Workwear / Garment Sizing & Fit for Today’s Workforce
This webinar provides insight and practical advice to help you assess your strategic objectives and chart your path forward.
Today’s workwear / uniform providers require different garment size & fit approaches that address gender and ethnic diversity, broad age ranges and global increases in BMI. There are more options for the workwear users for better fitting clothes that address different body shapes, garment wearing preferences and inclusive sizing.
Alvanon has helped professional clothing providers across different businesses such as the government, hospitality, white-collar, entertainment, school uniforms and more, in Asia, Europe and the Americas better understand how to optimize garment fit and sizing for their diverse workforce.
The good news – In today’s world, there is an overwhelming abundance of available data that can be analyzed and translated in conjunction with deep industry knowledge and expertise to achieve specific business objectives in improving sizing and fit strategies.
Webinar topics include:
_Common causes of garment fit and sizing inconsistency in the workforce,
_How to fit one style to both genders, all ages, sizes and body shapes,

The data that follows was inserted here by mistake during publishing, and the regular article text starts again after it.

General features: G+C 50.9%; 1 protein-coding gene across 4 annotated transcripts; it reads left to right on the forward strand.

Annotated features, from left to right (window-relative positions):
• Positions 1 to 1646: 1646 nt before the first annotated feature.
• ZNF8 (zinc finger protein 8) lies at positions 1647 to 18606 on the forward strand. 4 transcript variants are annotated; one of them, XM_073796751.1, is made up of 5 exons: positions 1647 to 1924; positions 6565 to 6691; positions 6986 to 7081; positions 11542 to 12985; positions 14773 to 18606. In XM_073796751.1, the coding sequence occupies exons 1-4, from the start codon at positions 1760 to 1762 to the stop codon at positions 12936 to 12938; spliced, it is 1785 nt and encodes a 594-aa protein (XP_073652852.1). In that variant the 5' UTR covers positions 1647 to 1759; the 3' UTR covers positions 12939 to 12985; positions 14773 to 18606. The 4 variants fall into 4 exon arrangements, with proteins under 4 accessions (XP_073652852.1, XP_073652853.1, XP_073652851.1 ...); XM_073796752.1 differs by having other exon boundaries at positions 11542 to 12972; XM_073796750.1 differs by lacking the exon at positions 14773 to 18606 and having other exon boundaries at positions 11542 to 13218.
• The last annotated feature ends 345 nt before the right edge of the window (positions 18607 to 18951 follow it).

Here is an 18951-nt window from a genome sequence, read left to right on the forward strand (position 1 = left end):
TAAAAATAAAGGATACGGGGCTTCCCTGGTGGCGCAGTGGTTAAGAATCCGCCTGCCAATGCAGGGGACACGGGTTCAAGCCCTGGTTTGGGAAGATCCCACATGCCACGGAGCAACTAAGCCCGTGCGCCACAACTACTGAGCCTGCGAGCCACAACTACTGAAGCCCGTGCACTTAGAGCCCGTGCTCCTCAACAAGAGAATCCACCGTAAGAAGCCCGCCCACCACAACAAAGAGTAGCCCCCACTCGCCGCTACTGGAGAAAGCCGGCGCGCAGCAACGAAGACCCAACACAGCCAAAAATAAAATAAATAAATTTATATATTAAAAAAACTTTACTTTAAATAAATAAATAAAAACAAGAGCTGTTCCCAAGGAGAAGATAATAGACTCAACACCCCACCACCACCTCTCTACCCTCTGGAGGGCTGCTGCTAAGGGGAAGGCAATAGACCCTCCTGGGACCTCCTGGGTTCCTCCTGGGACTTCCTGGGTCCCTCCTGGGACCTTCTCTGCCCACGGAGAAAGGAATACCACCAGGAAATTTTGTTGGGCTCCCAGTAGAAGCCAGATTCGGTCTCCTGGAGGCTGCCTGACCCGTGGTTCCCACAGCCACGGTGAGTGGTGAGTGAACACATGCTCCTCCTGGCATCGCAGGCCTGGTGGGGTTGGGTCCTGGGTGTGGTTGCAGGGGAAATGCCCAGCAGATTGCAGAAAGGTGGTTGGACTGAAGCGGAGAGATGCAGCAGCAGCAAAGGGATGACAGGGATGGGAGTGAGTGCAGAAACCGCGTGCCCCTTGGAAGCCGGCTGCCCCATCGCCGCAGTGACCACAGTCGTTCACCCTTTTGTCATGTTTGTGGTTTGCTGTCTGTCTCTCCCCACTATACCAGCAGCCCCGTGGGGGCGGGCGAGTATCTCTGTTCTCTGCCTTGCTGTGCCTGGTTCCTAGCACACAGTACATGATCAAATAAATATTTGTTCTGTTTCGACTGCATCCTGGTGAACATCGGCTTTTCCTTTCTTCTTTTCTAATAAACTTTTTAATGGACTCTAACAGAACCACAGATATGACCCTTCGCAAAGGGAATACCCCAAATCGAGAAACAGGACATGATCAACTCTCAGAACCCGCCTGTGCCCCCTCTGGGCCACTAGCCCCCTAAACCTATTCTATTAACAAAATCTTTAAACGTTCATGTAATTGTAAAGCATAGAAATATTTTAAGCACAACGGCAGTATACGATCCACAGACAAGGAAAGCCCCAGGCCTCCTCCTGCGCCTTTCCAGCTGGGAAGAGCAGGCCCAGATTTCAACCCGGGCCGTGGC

_Implementing and unifying garment fit across a broad supply chain,
_Measuring of the workforce and how to guide them into the right garment size,
_Return on Investment – Reducing returns, Reducing product lead times, Reducing inventory- carrying cost, Reducing proto samples
About Don Howard, Executive Director, Alvanon: Don has over 30+ years’ experience in apparel retail, design and manufacturing. He joined Alvanon in 2010 as a consultant and was named Executive Director in 2013 to head Alvanon’s global consulting team. He established Alvanon’s renowned professional Development Series training program and is a recognized expert in pre-production process assessment, technical design and product development with a particular emphasis on implementing sizing and fit standards. Don previously served as Vice President of Technical Design for Ann Taylor, where he established and maintained excellence in product fit and quality.
About Emily Robertson-Hood, Senior Consultant, Alvanon: For 20+ years Emily has led teams of Engineers, QA, Patternmakers, Graders, and Technical Developers in the fit, construction, and global manufacturing of apparel products ranging from denim to down. She has led teams at Levi Strauss & Co., Lands’ End, and Eddie Bauer.
At the end of every Alvanon webinar we offer an opportunity for listeners to submit questions for our presenters to answer. The following FAQ’s were compiled from the most popular questions and topics brought up in this webinar. While watching the webinar if you have any questions be sure to return to these FAQ’s, if they are not answered feel free to reach out to us at email@example.com